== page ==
40. Schroth, G. P., Luo, S. & Khrebtukova, I. Transcriptome analysis using high-throughput DNA sequencing. Methods Mol. Biol. (in the press)

  41. Illumina, Inc. Transcriptome Analysis: mRNA-Seq. 〈〉 (2008)

  42. Pan, Q., Shai, O., Lee, L. J., Frey, B. J. & Blencowe, B. J. Deep surveying of alternative splicing complexity in the human genome by next generation sequencing. Nature Genet. (in the press)

Download references


We thank E. Anderson, D. Black, B. Friedman, and members of the Burge laboratory for comments on the manuscript, N. Spies for analyses, J. Mudge, G. D. May, N. A. Miller, E. Vermaas, T. Kerelska, J. Yan and V. Quijano for assistance in generating the mRNA-Seq data, and R. C. Roberts and N. Perrone-Bizzozero for supplying cerebellar cortex RNA samples. This research was supported by an NIH training grant (E.T.W.), and by grants from the Knut & Alice Wallenberg Foundation and the Swedish Foundation for Strategic Research (R.S.) and from the NIH (C.B.B.).

Author Contributions E.W. and R.S. designed and performed the computational analyses of sequencing reads, prepared figures, tables and methods and contributed to manuscript text. S.L. developed protocols and created libraries, L.Z. contributed to sequencing development, and I.K., S.L. and L.Z. did primary data analysis. G.P.S. contributed to study design and manuscript preparation. C.M. and S.F.K. provided RNA samples and contributed to manuscript preparation. C.B.B. designed the study and prepared the manuscript, with input from other authors.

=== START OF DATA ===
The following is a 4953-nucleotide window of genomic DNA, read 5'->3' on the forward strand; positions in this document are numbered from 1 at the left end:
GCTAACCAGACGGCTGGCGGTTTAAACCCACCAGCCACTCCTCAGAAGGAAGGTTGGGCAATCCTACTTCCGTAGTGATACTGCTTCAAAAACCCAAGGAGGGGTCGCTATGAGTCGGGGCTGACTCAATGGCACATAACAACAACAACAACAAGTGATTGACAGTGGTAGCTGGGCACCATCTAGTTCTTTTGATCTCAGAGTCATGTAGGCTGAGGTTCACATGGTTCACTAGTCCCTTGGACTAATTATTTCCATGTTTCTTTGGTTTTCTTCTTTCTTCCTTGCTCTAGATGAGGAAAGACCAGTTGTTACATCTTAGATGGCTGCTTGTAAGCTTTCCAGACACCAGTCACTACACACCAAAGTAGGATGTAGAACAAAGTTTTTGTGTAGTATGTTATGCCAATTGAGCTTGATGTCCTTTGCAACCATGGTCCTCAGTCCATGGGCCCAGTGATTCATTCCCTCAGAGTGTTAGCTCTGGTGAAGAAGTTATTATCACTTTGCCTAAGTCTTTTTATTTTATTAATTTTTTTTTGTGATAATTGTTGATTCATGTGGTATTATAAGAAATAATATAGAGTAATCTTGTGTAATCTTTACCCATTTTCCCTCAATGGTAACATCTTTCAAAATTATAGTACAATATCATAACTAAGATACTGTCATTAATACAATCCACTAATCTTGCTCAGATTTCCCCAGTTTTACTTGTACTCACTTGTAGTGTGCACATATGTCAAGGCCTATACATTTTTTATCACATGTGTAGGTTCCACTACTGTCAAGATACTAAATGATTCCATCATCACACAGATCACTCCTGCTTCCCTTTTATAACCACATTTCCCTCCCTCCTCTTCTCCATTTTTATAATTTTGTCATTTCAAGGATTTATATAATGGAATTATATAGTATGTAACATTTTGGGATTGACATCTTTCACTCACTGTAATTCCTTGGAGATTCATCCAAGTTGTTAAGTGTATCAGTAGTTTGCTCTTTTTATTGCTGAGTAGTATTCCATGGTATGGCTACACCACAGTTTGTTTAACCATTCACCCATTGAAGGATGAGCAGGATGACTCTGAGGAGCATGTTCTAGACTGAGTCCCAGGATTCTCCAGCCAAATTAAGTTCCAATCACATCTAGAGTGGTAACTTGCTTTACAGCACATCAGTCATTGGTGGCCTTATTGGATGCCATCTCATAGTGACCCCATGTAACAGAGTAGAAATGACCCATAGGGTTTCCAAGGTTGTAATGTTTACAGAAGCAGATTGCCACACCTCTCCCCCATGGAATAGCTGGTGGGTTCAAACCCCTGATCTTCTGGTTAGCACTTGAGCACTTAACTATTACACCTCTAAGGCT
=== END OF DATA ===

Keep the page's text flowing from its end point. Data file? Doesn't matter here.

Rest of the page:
Author information

Authors and Affiliations


Corresponding author

Correspondence to Christopher B. Burge.

Ethics declarations

Competing interests

S.L., I.K., L.Z. and G.P.S. are employees of Illumina, Inc.

Supplementary information

Supplementary Information

This file contains Supplementary Methods, Supplementary References, Supplementary Figures S1-S9 with Legends and Supplementary Tables S1-S9. (PDF 9256 kb)

PowerPoint slides

Rights and permissions

Reprints and Permissions

About this article

Cite this article

Wang, E., Sandberg, R., Luo, S. et al. Alternative isoform regulation in human tissue transcriptomes. Nature 456, 470–476 (2008).

Download citation

  • Received:

  • Revised:

  • Accepted:

  • Published:

  • Issue Date:

  • DOI:

Further reading


By submitting a comment you agree to abide by our Terms and Community Guidelines. If you find something abusive or that does not comply with our terms or guidelines please flag it as inappropriate.


Quick links

Nature Briefing

Sign up for the Nature Briefing newsletter — what matters in science, free to your inbox daily.

Get the most important science stories of the day, free in your inbox. Sign up for Nature Briefing